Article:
Reactive arthritis and the investigation of novel organisms
Northern Ireland Public Health Laboratory, Bacteriology Department, Belfast City Hospital, Lisburn Road, Belfast BT9 7AD, United Kingdom
I G Wilson
Northern Ireland Public Health Laboratory, Bacteriology Department, Belfast City Hospital, Lisburn Road, Belfast BT9 7AD
|How to cite this article:|
Wilson I G. Reactive arthritis and the investigation of novel organisms.J Postgrad Med 2007;53:2-3
|How to cite this URL:|
Wilson I G. Reactive arthritis and the investigation of novel organisms. J Postgrad Med [serial online] 2007 [cited 2021 Jan 27 ];53:2-3
Available from: https://www.jpgmonline.com/text.asp?2007/53/1/2/30315
The clinical study of Sert et al . provides limited strength of evidence, to support a diagnostic decision to discount toxoplasmosis as a cause of reactive arthritis in seropositive patients in their clinical setting. This unlikely diagnosis should not be pursued without strong suspicion beyond serology since an etiological relationship has not been demonstrated.
The negative finding of this paper is welcome. Having committed time to the investigation of a topic, authors may be inclined to invest too much significance in a vaguely positive finding and so to introduce bias to the corpus on the subject. This tendency may serve up red herrings that waste the time of other investigators, but may also deliver benefits through providing ideas that lead to the generation of new hypotheses. Reactive arthritis commonly arises after Chlamydia trachomatis or Gram-negative gastrointestinal infection and is often linked to HLA-B27. Systematic examination with particular attention to sexual and food histories along with laboratory testing and knowledge of local epidemiology are important for diagnosis. In certain cases antibiotics may be required. Otherwise treatment is symptomatic using anti-inflammatories, analgesics and immunosuppressants.
Toxoplasma gondii is a common protozoon parasite that infects mammals and birds worldwide. Serological testing can exclude acute toxoplasmosis in the immunocompetent and did so in these patients who also lacked historical and serological evidence of other infections. Failure to discount Toxoplasma as a cause could lead to more likely infections, such as Chlamydia, not being treated. Recent and current infections other than toxoplasmosis should be investigated and treated as necessary.
Chronic asymptomatic toxoplasmosis is estimated to exist in up to 65% of the world's population and it would be surprising if a general relationship with reactive arthritis had not been identified sooner. Published evidence that toxoplasma reactive arthritis may exist is minimal, but suspicions of causation may continue to arise where established microbial agents are absent. T. gondii is one of a number of microorganisms that has been associated with adult-onset Still's disease, a rare adult form of juvenile rheumatoid arthritis with a double quotidian fever and variable clinical course that may also have serious musculoskeletal sequelae. False-positive Toxoplasma titres due to rheumatoid factor have been reported. PubMed lists 26 papers when searched using the terms "toxoplasma arthritis." One publication mentions reactive arthritis and it may perhaps be a more likely cause in certain age groups or HLA-B27 subtypes which vary with ethnicity and geography. In the context of pediatric cases, Kowalewski et al commented: "The most uncommon cases, hardly ever described in the literature concern arthritis caused by protozoon Toxoplasma gondii . The immune mechanism is still unknown (we believe in the occurrence of immune complexes). On the other hand, the persistence of high titre despite the treatment (3 out of 4 patients) is the evidence for a long-lasting presence of T. gondii antigens in organism."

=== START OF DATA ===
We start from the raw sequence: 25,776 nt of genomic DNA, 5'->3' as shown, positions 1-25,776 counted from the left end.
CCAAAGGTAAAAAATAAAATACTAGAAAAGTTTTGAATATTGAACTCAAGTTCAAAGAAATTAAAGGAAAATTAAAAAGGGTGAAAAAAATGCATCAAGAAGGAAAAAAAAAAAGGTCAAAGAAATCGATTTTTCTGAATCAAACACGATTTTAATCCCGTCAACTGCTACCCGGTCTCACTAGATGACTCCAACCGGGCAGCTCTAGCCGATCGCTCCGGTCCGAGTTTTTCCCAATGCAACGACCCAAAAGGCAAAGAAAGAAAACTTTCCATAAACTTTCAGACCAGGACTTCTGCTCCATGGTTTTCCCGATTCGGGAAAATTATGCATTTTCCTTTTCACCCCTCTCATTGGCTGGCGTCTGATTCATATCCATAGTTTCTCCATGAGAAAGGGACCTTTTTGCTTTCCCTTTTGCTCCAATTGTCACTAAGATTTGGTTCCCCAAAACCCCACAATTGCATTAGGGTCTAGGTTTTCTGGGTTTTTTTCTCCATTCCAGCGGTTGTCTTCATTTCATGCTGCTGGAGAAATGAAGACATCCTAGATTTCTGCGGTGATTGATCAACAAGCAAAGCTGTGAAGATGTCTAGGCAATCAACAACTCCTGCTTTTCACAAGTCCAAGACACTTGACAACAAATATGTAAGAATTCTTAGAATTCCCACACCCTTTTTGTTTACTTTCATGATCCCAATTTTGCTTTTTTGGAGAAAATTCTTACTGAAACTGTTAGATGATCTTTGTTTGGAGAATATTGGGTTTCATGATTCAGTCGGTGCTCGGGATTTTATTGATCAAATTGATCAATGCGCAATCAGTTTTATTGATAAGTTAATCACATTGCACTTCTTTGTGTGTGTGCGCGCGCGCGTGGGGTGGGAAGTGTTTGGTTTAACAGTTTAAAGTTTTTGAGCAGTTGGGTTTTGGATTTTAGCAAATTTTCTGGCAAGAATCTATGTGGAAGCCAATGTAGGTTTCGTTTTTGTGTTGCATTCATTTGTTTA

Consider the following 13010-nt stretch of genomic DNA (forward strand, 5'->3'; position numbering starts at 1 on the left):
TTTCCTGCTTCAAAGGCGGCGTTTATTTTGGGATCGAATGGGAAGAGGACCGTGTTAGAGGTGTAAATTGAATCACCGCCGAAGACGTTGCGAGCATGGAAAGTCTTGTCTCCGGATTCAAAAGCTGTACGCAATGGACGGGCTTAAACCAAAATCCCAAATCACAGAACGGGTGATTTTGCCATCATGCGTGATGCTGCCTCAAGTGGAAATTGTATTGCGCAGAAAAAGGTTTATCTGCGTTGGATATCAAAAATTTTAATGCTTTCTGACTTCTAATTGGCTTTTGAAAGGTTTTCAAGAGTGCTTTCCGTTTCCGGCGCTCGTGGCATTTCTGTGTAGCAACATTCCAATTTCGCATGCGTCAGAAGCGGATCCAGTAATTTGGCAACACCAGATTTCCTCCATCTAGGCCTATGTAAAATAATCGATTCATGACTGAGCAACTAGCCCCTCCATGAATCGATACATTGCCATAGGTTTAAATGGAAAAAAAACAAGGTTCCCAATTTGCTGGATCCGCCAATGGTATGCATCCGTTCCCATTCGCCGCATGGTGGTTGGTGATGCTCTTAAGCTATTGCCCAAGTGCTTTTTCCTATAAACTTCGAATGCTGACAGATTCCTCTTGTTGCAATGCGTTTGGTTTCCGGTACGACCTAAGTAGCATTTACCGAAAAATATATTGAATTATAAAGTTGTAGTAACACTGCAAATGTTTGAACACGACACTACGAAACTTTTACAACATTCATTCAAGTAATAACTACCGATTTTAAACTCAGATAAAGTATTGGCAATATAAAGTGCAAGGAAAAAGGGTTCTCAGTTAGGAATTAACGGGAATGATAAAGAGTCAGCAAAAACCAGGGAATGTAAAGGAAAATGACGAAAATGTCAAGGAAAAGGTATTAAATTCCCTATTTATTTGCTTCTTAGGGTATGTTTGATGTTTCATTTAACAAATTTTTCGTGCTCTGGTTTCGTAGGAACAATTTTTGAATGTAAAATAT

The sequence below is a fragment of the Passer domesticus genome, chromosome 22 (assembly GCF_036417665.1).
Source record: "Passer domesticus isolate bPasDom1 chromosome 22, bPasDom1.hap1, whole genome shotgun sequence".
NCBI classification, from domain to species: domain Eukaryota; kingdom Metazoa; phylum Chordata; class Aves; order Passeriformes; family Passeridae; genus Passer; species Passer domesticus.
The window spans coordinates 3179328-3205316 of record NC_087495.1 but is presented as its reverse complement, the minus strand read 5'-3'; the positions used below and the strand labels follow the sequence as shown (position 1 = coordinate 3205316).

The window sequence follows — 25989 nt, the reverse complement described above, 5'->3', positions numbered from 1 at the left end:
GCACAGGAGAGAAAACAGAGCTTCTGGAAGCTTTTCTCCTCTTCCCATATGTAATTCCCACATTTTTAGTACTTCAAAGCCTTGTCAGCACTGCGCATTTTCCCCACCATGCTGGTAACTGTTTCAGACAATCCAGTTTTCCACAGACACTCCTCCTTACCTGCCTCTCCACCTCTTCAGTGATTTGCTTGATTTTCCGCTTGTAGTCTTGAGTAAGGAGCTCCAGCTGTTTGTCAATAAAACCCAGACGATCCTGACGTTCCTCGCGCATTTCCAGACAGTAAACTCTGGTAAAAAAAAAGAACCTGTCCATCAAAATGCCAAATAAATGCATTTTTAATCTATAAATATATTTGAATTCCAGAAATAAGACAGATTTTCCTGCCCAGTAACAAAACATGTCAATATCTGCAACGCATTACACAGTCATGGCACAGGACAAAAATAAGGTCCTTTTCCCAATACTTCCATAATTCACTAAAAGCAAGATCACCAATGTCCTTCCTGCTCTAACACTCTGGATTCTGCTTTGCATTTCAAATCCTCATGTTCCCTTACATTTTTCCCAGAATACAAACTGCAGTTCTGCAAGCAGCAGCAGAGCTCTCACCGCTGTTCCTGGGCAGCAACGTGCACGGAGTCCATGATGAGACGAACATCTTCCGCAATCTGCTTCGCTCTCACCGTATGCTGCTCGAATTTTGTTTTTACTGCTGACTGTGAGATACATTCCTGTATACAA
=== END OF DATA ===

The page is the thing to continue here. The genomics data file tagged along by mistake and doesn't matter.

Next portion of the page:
Toxoplasma 's involvement with reactive arthritis is worthy of continued consideration but is not a priority for the large international studies that would be required to detect a rare cause of illness. Any future studies need to be multicenter, much larger to achieve the necessary power, should choose appropriate Toxoplasma epitopes for recognition, investigate the HLA-B27 subtypes and nonHLA genes involved and consider the advice on strategic test selection in the Health Protection Agency QSOP 59 Investigation of Toxoplasma infection in pregnancy (URL: http://www.hpa-standardmethods. org.uk).
Clinicians should not pursue toxoplasma reactive arthritis in seropositive adults since this condition has not been clearly identified in the literature and its diagnosis would not alter the symptomatic treatment in immunocompetent cases. As understanding develops, investigators must maintain vigilance for new modes of pathogen activity and immune dysfunction, but while doing so maintain conservative diagnostic investigation that makes provident use of clinical and laboratory resources.
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